A shareholder agreement will often be an essential document within a registered company. This document may not be required when you first register your business if you are the sole shareholder, however, as soon as there is more than one shareholder, it is in the best interest of all companies to have a shareholder agreement in place.
Often, particularly when the shareholders of a company are comprised of family members or friends, it may seem that a shareholder agreement is unnecessary. However, this means that, should a conflict arise between the members, there will be no clarity or set procedure to resolve any issues. Consequently, it is advised to have a shareholder agreement in place before any potentially costly conflict does arise. This document will set out the procedures and terms for fair decision making within the company and thus will reduce the likelihood of internal uncertainty and potential conflict, whilst also providing solutions for difficult situations such as:
- a voting deadlock
- failure by the parties to comply with their obligations
- issue of new shares or sale of shares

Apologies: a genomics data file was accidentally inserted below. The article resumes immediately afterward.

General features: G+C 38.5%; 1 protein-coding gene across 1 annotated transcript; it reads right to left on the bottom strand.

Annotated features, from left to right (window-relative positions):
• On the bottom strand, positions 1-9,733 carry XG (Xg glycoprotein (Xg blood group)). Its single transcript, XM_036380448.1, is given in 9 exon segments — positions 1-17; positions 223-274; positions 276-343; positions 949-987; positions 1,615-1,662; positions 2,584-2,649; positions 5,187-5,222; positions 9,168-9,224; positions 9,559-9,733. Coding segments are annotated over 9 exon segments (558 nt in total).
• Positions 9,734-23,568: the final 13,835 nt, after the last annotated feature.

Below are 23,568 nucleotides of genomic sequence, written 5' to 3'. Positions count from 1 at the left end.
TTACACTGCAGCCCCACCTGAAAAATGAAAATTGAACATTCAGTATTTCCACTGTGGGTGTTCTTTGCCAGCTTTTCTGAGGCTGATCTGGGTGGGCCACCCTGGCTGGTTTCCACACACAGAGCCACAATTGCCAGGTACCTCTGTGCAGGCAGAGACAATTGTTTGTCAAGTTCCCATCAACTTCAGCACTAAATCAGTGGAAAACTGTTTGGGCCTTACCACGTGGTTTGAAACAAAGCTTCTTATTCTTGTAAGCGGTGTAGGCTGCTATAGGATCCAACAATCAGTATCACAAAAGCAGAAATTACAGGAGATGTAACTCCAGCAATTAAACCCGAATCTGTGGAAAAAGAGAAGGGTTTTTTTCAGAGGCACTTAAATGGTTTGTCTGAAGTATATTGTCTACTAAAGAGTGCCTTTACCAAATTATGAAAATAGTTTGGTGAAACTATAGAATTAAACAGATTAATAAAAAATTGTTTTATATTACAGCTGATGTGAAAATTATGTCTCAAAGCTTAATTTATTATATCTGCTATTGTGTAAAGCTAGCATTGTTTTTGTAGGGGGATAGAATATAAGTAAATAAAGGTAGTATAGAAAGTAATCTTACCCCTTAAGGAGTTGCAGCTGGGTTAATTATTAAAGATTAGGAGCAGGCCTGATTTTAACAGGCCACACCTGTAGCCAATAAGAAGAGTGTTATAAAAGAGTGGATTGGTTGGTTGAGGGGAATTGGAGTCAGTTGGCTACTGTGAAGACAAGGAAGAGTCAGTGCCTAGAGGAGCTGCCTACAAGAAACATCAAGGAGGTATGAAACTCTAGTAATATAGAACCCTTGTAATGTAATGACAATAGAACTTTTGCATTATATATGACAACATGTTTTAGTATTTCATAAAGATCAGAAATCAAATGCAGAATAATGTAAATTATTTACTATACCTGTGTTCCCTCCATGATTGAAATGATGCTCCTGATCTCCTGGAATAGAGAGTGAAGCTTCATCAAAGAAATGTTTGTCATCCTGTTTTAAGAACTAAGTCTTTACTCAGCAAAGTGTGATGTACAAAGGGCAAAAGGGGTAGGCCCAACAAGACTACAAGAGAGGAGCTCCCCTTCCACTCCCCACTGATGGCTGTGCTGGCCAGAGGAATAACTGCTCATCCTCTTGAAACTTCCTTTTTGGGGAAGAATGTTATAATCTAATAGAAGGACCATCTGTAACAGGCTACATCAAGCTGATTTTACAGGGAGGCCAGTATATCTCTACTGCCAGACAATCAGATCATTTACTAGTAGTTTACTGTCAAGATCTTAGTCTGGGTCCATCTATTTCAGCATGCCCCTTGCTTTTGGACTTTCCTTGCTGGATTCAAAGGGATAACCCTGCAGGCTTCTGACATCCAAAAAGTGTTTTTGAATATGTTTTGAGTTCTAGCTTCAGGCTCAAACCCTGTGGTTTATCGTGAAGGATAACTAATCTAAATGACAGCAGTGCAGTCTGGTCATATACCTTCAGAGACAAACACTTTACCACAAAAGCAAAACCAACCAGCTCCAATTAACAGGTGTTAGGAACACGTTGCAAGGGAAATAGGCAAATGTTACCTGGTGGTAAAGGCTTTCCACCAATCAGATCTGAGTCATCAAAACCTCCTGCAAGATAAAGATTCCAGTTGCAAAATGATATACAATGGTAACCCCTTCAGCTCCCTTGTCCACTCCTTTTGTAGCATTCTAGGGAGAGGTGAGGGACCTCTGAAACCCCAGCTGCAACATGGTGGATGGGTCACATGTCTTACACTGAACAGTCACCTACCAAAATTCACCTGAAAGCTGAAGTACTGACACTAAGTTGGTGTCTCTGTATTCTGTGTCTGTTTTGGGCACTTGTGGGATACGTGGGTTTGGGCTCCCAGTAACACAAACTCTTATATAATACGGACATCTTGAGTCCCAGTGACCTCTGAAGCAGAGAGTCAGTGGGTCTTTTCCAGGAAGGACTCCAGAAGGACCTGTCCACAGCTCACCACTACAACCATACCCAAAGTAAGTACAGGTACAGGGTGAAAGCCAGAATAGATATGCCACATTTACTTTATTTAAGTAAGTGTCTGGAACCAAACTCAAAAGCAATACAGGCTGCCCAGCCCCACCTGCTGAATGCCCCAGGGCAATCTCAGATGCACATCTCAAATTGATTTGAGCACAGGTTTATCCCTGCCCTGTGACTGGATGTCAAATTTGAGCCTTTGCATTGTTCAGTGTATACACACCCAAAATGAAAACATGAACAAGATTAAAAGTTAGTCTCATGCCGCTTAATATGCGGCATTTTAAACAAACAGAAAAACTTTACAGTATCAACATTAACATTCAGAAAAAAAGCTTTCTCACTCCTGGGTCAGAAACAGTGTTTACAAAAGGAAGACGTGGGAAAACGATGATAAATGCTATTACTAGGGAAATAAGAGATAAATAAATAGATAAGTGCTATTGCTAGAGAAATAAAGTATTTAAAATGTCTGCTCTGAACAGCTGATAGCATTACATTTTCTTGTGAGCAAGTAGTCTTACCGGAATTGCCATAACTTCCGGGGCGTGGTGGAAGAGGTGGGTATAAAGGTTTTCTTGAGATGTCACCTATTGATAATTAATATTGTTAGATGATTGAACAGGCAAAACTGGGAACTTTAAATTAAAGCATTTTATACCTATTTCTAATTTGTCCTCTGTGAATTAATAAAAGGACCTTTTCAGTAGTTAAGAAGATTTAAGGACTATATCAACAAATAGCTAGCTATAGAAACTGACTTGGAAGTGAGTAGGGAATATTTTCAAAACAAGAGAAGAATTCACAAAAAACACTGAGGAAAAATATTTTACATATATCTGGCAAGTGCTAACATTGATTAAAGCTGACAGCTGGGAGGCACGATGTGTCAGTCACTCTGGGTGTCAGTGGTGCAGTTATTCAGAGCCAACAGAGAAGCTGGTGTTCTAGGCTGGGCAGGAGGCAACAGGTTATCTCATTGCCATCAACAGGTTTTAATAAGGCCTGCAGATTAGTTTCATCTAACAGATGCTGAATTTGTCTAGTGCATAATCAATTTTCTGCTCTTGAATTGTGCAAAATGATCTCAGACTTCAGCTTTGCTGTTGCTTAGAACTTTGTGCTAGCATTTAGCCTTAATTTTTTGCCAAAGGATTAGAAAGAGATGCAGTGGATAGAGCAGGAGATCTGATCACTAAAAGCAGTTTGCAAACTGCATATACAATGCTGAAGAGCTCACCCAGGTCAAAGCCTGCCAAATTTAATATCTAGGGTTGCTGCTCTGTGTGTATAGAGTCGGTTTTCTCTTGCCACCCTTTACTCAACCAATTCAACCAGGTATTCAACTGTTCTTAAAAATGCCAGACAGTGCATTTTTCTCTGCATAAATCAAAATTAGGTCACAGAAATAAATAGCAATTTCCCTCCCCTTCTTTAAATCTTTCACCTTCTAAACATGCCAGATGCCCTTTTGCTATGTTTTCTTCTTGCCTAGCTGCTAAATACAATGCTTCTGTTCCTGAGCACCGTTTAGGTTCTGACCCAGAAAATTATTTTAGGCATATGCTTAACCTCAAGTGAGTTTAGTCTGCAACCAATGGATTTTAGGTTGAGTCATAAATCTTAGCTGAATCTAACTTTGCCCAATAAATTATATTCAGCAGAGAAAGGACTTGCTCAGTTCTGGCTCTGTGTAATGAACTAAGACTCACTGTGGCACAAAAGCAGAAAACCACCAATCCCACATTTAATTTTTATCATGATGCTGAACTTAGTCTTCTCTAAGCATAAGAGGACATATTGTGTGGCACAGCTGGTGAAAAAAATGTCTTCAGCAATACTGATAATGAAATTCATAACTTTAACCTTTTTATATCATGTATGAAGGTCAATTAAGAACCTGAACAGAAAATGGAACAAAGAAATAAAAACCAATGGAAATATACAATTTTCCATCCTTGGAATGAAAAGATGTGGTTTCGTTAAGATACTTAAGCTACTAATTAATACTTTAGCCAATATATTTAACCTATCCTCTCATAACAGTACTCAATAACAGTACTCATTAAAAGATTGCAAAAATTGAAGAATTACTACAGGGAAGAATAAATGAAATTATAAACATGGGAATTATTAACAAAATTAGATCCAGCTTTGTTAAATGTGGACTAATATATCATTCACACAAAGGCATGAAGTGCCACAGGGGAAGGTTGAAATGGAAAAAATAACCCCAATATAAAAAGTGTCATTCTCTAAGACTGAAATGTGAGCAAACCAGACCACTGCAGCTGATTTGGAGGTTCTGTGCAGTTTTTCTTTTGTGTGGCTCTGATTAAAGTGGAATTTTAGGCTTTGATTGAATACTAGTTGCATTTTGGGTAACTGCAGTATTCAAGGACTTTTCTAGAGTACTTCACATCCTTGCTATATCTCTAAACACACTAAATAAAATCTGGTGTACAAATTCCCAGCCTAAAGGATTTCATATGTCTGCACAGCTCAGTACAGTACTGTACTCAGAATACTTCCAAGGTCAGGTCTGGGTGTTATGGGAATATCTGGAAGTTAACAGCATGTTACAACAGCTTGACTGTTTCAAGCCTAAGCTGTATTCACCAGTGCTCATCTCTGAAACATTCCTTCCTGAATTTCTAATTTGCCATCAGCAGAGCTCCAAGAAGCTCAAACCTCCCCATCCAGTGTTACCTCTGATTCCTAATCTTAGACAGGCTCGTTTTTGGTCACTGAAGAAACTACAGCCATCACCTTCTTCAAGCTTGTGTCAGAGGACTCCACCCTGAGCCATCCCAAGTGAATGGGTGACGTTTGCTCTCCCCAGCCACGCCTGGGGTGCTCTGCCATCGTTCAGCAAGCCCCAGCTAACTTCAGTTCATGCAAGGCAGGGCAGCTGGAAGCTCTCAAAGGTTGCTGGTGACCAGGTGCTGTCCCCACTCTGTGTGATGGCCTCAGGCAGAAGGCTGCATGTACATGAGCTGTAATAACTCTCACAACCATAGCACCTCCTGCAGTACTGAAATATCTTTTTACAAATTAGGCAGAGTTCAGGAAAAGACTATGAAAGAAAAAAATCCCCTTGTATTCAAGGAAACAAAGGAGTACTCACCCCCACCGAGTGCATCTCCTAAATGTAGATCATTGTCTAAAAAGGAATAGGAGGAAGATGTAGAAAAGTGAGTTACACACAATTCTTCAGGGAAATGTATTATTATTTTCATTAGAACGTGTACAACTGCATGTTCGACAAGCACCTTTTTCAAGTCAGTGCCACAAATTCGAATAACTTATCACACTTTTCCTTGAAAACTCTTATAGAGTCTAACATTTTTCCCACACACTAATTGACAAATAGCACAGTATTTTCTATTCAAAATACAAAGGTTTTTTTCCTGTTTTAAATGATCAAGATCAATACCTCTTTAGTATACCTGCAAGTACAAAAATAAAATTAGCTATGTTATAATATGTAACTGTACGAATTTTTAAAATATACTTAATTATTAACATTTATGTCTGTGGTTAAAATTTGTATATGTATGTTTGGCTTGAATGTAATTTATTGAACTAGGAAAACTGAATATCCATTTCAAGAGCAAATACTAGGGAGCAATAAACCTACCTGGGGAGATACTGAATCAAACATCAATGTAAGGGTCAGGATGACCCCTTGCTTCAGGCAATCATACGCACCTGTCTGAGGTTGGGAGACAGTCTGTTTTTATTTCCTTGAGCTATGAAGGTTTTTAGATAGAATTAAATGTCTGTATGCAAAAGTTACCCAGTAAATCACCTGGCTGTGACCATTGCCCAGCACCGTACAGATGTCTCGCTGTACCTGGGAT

- dividend policy
Furthermore, even if no conflict arises, a shareholder agreement will still provide certainty as to the roles of the shareholders within the company, and the inception of one will ensure that these things are fully considered and well thought out. It will specify the duties of the individuals involved both to the business and to each other as well as outlining the powers and rights they have within the business in return for their capital investment.
Shareholder agreements also give the added benefit that they can include terms to provide greater protection for shareholders than would be included in other company documents such as the articles of association. This will be of particular benefit where there are several shareholders within a company, some or all of which may individually be a minority shareholder. The agreement could contain clauses to protect the interests of minority shareholders in the event of the sale of a majority shareholding or a change of control within the company.
They also give further protection to the interests of minority shareholders as the shareholder agreement itself can only be altered with the consent of all of the shareholders, meanwhile alteration to the company’s articles of association can be done with a 75% majority. This means that the articles may be altered to place minority shareholders in a disadvantageous position with regard to their rights and obligations, meanwhile this cannot be done where these rights are cemented within a shareholder agreement.
The existence of a shareholder agreement shows stability within the company and can therefore also make the company more attractive to potential investors, future shareholders and other businesses.
For advice on all company documents such as shareholder agreements please do not hesitate to contact Phil Crawley on 01302 965354.